An Introduction to RStan and the Stan Modelling Language

Paul Viefers
June 25, 2015

Where to look for more?

Faces of Stan

  • RStan
  • PyStan
  • CmdStan (Command-line or terminal)
  • MatlabStan
  • Stan.jl (Julia)

Stanislaw Ulam

Refresher: Bayesian inference

  • Have a vector of parameters \( \theta \) and data \( y \)
  • Goal: Develop a probability model \( p(y, \theta) \) to arrive at \( p(\theta \mid y) \).
  • Tool: Use Bayes' rule

\[ \begin{align} p(\theta \mid y) &= \frac{p(y,\theta)}{p(y)} = \frac{p(y \mid \theta) p(\theta)}{p(y)} \propto p(y \mid \theta) p(\theta) \end{align} \]

  • \( p(\theta \mid y) \) summarizes what we know given the data.
  • \( p(y \mid \theta) \) the sampling density (likelihood function).
  • \( p(\theta) \) prior distribution of the parameters.

Example: A simple binomial model

  • \( \theta \) an unknown sample proportion or probability of a binary event (see e.g. Markus' blog)

  • likelihood: \[ \begin{align} p(y \mid \theta) = \binom{n}{y} \theta^{y}(1- \theta)^{n-y} \end{align} \]

  • prior: \[ \begin{align} p(\theta) = \frac{\Gamma(a+b)}{\Gamma (a) \Gamma(b)}\theta^{a-1} (1-\theta)^{b-1} \end{align} \]

  • posterior: \[ \begin{align} p(\theta \mid y) \propto \theta^{y + a - 1}(1- \theta)^{n - y + b -1} \end{align} \]

More complex models usually do not have analytical posteriors

  • Bayesian paradigm very flexible of the term 'parameter' in this paradigm: missing observations, latent classes etc.
  • In a more serious application \( \theta \) might be thus (highly) \( d \)-dimensional.
  • Makes \( p(\theta \mid y) \) very complicated and impossible to sample \( \theta \) directly.
  • Leads to posterior simulation: grid approximation, rejection sampling, Markov chain simulation.
  • MCMC: Gibbs sampling, Metropolis(-Hastings) algorithm.

Monte Carlo & random-walk exploration

  • Monte Carlo: use a 'trick' to obtain samples \( \theta_1, \ldots, \theta_n \) from \( p(\theta \mid y) \) indirectly.
  • Then it's easy compute quantities of interest \( \mathbb{E}[h(\theta)] = \frac{1}{n} \sum_{i=1}^n h(\theta_i) \), e.g. means, variances etc.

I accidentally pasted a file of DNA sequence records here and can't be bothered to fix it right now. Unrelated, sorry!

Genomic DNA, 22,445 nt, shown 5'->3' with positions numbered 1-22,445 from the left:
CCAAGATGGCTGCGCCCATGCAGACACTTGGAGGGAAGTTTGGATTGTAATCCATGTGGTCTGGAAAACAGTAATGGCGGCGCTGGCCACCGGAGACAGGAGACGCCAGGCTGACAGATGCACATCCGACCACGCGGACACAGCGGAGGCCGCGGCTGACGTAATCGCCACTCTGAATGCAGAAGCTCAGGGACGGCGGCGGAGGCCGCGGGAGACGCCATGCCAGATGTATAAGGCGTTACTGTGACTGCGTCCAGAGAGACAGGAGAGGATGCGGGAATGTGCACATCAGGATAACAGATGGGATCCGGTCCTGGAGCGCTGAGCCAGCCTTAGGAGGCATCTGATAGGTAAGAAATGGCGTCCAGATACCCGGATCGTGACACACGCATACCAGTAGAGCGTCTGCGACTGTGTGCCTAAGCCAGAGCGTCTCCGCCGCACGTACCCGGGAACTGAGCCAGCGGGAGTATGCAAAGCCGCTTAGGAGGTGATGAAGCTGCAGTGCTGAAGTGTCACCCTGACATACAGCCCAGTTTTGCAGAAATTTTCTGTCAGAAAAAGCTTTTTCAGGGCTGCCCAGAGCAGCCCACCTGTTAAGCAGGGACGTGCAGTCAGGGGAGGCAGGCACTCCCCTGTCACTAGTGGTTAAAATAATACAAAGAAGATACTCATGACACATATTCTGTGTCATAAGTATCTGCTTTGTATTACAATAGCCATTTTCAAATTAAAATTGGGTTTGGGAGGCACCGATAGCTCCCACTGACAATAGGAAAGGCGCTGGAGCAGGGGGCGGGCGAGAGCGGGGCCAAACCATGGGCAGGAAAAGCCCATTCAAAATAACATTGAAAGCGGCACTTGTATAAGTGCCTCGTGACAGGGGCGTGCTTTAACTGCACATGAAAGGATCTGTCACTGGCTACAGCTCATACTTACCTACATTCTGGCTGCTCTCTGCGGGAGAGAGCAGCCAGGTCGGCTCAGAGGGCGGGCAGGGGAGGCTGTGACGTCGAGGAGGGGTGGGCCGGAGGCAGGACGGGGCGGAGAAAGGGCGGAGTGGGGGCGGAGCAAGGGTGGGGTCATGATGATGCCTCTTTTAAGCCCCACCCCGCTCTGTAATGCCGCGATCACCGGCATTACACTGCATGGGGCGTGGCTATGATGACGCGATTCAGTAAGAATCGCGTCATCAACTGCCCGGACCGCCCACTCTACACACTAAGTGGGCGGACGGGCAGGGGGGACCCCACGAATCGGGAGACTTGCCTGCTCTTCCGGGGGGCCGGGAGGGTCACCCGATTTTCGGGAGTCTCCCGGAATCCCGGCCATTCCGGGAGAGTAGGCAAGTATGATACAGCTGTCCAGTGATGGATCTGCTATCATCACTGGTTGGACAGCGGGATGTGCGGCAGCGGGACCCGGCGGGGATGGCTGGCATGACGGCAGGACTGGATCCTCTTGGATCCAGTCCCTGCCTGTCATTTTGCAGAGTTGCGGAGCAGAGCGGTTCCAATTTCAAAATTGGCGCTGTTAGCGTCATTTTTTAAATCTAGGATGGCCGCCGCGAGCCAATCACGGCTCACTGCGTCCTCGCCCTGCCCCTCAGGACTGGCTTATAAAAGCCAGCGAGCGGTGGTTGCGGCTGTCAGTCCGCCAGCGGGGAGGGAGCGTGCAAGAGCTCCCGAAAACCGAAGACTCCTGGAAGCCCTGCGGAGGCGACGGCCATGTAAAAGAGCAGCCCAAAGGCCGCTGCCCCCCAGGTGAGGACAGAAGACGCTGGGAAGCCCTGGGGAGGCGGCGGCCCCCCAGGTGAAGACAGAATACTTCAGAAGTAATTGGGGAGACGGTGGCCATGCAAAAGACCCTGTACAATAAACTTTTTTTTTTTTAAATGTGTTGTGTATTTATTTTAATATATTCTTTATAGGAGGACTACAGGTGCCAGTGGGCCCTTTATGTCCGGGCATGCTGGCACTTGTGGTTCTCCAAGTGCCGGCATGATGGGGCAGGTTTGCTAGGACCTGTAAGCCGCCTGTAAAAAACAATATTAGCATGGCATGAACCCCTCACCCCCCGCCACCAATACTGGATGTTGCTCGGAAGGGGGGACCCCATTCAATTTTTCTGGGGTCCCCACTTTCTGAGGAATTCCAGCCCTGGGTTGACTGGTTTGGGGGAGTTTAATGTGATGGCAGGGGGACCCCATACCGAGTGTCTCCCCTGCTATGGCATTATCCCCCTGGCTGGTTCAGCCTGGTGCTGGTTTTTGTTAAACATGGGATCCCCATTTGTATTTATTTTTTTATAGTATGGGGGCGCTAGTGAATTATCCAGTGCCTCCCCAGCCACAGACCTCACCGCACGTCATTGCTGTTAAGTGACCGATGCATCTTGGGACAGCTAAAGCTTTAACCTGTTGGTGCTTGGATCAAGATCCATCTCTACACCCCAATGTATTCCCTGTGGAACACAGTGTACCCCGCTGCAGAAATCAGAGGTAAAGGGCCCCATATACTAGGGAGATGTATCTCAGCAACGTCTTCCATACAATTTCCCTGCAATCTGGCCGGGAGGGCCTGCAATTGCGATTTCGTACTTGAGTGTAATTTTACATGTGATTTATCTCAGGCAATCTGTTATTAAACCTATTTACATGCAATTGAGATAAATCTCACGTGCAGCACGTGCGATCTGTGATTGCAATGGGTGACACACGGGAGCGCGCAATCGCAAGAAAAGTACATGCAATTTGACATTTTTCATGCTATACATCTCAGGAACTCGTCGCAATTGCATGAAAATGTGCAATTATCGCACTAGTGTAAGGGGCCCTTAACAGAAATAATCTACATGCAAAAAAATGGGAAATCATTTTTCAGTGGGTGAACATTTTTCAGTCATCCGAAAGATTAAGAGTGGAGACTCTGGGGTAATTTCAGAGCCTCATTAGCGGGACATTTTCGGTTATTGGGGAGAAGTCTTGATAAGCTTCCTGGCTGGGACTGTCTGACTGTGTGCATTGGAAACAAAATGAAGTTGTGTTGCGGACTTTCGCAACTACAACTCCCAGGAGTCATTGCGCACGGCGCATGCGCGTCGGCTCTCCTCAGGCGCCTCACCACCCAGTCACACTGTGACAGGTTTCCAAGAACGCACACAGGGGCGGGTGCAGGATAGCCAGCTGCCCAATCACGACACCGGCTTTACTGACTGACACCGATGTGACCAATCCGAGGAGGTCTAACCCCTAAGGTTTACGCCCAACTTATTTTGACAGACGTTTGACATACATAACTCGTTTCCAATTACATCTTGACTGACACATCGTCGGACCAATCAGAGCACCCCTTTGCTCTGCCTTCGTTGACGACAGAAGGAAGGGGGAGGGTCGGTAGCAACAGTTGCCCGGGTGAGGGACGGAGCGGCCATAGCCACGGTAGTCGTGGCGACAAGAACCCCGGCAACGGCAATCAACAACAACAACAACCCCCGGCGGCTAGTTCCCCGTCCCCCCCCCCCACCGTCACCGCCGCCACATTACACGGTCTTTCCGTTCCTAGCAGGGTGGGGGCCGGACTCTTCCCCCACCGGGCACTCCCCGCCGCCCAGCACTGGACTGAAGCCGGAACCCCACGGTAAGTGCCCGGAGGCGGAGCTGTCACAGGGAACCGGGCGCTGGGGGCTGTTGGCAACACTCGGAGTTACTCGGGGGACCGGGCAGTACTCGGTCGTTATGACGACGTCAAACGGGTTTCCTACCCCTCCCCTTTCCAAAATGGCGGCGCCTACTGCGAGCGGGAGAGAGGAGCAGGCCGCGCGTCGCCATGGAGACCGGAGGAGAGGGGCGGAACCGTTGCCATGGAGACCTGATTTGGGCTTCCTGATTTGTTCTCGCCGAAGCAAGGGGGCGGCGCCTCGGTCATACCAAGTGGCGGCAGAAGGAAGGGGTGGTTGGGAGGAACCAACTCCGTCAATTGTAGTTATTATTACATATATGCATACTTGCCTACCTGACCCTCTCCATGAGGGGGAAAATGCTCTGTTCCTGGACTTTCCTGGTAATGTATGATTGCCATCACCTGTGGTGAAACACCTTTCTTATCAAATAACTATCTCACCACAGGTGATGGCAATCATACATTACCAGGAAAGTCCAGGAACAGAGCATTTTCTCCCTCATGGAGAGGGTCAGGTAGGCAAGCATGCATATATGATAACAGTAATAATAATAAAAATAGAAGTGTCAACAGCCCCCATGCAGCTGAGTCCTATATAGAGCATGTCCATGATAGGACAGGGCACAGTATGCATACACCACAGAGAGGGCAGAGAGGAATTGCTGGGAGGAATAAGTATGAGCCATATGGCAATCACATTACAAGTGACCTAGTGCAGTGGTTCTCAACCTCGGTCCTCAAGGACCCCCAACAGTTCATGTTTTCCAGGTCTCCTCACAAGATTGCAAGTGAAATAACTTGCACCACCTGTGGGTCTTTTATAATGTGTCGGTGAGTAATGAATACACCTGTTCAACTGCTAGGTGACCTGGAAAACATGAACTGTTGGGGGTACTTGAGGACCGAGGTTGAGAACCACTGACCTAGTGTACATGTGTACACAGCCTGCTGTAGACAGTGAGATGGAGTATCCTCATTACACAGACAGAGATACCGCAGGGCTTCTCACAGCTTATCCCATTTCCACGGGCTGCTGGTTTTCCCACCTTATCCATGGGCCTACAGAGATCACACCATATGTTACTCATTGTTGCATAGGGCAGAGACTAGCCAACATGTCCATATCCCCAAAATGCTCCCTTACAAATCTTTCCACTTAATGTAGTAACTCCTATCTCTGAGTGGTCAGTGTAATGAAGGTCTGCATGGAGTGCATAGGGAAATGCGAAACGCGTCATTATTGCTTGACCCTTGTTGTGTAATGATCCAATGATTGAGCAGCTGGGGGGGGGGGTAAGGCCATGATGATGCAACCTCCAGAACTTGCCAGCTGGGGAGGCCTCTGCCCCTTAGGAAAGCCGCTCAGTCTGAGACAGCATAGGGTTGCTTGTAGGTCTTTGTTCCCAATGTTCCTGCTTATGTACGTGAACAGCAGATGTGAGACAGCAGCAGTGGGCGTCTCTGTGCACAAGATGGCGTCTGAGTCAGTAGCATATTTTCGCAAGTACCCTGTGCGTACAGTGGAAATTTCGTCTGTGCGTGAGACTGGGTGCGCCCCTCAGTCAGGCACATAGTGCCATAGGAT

• Example: Random-walk Metropolis-Hastings algorithm.
    • Idea: Start at \( \theta_1 \) and take a random jump to \( \theta_{a} \sim \text{Normal}(\theta_1, \Sigma) \).
    • Accept-reject: admit new location to list of sampled values with probability

\[ \begin{align} \min \left\{1, p(\theta_a \mid y)/p(\theta_1 \mid y) \right\} \end{align} \]

  • But: random-walk behavior inefficient, particularly for large \( d \).

Monte Carlo & random-walk exploration

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HMC: the posterior paired with 'standard' mechanics

  • Hamiltonian Monte Carlo (HMC) is more subtle in proposing jumps.
  • HMC introduces more structure by translation into Hamiltonian mechanics framework.
  • Intuition: a marble on a surface
    • Imagining the posterior to be a surface in the 'real world' adds gravitation (kinetic energy) and height (potential energy)
    • We may then use 'standard' mechanics to describe how the marble rolls on the posterior when we 'kick' it.
  • Caveat: HMC requires a lot of user input or tuning of parameters.
  • Stan takes care of a host of problems under hood (e.g. get gradient of the log-posterior using automatic differentiation, etc. more here)

HMC: the posterior paired with 'standard' mechanics

Enter Stan: The Stan project

R & Stan = RStan

The skeletal Stan program

functions {
    #  OPTIONAL: user-defined functions
}
data {
    # OPTIONAL: read in data ...
}
transformed data {